Director of Campus Safety and Security, Susan Wagshul-Golden, discusses UWT’s shooter protocol:

Q: Are firearms allowed at UWT?

No. Generally, possession or use of firearms, explosives, dangerous chemicals or other dangerous weapons or instrumentalities on university premises… is prohibited unless prior written approval has been obtained from the university chief of police, or any other person designated by the president of the university (see WAC 478-124-020 (2) (e)). Q: Do security officers carry guns? No. We do have Tacoma Police officers that work with our department on our campus who are armed.

Q: Do we have a set of plans for an active shooter? If so, what are they?

Yes. UWT recognizes the potential danger of a violent intruder….The Campus Safety & Security Department will coordinate a multiagency response plan with Pierce County Emergency Management, [the] Tacoma Police and Fire Department[s], and UW Leadership to create a unified command structure. An emergency notification will be activated instructing our community and neighbors of the situation and next steps.

Q: Are staff trained in these situations?

Yes. Our Workplace Violence Prevention and Response training is required of all employees every two years. For those who have not yet participated in the training, the next workshops are scheduled for Oct. 23rd and Oct. 30th, 10:30 am to 12:30 pm, in Keystone 102.

Q: Is there any mechanism or system in place for identifying troubled students before they act violently?

Emergency Situations If you are in contact with a student who appears to be an immediate threat to his or her own safety or that of others, call 911. Non-Emergency Situations If the student does not pose an immediate threat to self or others, but exhibits behavior revealing a potential for harm, you can make a referral in one of the following ways:
• SafeCampus: 253-692-SAFE
• Student of Concern: concern@ uw.edu or 253-692-4801
• Campus Safety & Security: 253-692-4888

Q: What should students do if there’s a shooting on campus?

If an armed suspect(s) is discharging a firearm at community members or law enforcement or randomly firing into an area where it is reasonably expected that persons could be struck by suspect fire… law enforcement [will] take immediate action to end the danger. The information below provides guidelines for active shooter incidents on campus. However, every incident varies, making it impossible to provide an absolute answer for every situation.

In a classroom or office:
• Stay put and secure the doors.
• If the door has no lock and the door opens in, a heavy door wedge should be kept on hand and driven in as hard as you can, or use heavy furniture to barricade the door.
• If the door has a window, cover it if you can. Depending on the shooter’s location, consideration may also be made to exit through windows. Have someone watch the door as you get as many students out the windows (ground floor) as calmly and quietly as possible.
• Stay out of sight from doors and windows and keep quiet.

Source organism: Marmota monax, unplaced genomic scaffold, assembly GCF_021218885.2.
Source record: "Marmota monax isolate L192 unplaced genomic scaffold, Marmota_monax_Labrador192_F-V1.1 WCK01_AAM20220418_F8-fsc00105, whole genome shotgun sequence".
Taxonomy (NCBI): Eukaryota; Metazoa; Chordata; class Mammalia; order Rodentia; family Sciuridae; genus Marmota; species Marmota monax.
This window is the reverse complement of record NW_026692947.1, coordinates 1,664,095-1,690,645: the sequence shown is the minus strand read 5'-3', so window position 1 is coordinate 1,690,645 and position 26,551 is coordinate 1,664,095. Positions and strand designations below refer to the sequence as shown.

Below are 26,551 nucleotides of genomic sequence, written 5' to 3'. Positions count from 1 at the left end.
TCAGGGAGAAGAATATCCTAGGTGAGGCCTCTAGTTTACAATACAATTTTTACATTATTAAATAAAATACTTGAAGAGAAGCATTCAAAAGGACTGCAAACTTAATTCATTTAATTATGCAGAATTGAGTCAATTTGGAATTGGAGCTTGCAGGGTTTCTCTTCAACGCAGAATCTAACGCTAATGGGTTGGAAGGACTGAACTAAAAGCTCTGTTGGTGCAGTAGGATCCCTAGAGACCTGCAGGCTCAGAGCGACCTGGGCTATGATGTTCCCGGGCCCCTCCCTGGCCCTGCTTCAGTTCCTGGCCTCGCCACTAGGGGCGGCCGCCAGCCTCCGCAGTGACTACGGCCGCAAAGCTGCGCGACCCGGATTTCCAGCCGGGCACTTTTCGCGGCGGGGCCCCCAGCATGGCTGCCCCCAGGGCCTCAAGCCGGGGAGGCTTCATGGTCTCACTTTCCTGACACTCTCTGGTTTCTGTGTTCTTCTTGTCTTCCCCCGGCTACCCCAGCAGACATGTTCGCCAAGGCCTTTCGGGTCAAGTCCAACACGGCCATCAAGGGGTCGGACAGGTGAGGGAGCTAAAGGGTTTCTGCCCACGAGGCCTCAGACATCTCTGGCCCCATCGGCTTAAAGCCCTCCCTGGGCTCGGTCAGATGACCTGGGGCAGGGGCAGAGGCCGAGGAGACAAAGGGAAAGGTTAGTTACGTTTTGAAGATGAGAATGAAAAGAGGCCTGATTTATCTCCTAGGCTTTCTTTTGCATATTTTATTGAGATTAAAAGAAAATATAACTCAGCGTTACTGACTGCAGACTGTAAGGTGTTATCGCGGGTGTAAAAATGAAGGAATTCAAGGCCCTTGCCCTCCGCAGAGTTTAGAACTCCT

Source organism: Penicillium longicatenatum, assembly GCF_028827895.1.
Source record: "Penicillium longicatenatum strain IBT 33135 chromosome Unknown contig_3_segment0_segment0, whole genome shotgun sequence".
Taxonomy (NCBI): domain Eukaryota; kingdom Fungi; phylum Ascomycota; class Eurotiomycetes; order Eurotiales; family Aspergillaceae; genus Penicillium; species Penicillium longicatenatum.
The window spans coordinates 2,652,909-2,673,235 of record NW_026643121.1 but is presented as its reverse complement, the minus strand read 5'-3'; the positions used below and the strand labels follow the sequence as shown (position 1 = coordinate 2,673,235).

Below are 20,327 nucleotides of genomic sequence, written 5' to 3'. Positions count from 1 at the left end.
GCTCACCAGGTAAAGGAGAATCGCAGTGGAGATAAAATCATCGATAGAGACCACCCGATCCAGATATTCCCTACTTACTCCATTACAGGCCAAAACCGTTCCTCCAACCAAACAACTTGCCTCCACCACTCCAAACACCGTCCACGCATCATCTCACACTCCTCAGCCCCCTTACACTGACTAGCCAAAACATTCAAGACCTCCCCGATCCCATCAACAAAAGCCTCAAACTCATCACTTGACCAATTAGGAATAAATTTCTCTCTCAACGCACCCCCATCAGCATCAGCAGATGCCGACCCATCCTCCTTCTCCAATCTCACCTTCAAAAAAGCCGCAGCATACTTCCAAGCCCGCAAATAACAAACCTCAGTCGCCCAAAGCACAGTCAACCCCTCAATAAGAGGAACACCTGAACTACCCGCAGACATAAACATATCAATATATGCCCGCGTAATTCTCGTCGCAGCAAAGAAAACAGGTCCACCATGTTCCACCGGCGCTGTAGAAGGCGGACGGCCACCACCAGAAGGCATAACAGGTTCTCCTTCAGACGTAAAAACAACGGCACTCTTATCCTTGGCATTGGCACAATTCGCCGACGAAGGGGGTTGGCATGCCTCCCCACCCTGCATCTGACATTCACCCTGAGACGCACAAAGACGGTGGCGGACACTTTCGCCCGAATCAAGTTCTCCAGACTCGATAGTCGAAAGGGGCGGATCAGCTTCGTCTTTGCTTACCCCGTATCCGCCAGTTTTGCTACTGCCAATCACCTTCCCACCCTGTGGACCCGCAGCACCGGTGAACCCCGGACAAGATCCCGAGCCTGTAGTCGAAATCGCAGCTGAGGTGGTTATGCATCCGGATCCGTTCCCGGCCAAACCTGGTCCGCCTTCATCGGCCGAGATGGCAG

• When officers arrive on scene, community members should attempt to move toward any police vehicle when safe to do so, while keeping their hands on top of their head. Follow the directions of the police.
• Do not leave the area entirely; you may have information that responding police officers will need. Once in a safe place, stay put. In hallways or corridors:
• If in the hallways, get inside a room and secure it. Unless you are close to an exit, do not run through a long hallway to get to an exit as you may encounter the shooter. Do not hide in restrooms. In large rooms or auditoriums:
• If in a gym or theater area and the shooter is not present, move to and out the exits and move toward any police unit keeping your hands on your head.

Open spaces:
• Stay alert and look for appropriate cover locations. Brick walls, large trees, retaining walls, parked vehicles, or any other object that may stop firearm ammunition penetrations may be used as cover.

Trapped with the shooter:
• If you are trapped, do not do anything to provoke the shooter. If no shooting is occurring, do what the shooter says and do not move suddenly. Only you can draw the line on what you will or will not do to preserve your life and the lives of others.
• If the shooter does start shooting people, you need to make a choice (at this point it is your choice): stay still and hope they do not shoot you, run for an exit while zigzagging, or attack the shooter. Attacking the shooter is very dangerous, but certainly no more so than doing nothing in some cases. A moving target is much harder to hit than a stationary one and the last thing the shooter will expect is to be attacked by an unarmed person. Any option chosen may still result in a negative consequence. This is not a recommendation to attack the shooter but rather a choice to fight when there is no other option.

Final thoughts: Always notify the police department as soon as it is safe to do so. Call 911.

These safety tips and guidelines are not all inclusive, but if understood and followed up with periodic reminders and training when feasible, it can increase your chances of surviving an active shooter incident. To view videos on active shooter situations, please visit the Training Resources page on the Safe Campus website (washington.edu/safecampus/).

Q: Is there a text system or intercom system to inform the campus if this takes place?

Yes. There are internal and external public address speakers that would be activated to notify our campus community of this emergency and instructions of what to do. [There is also a] mass notification system called UW Alert [that] provides current information on campus closures and delays due to inclement weather and emergency situations.

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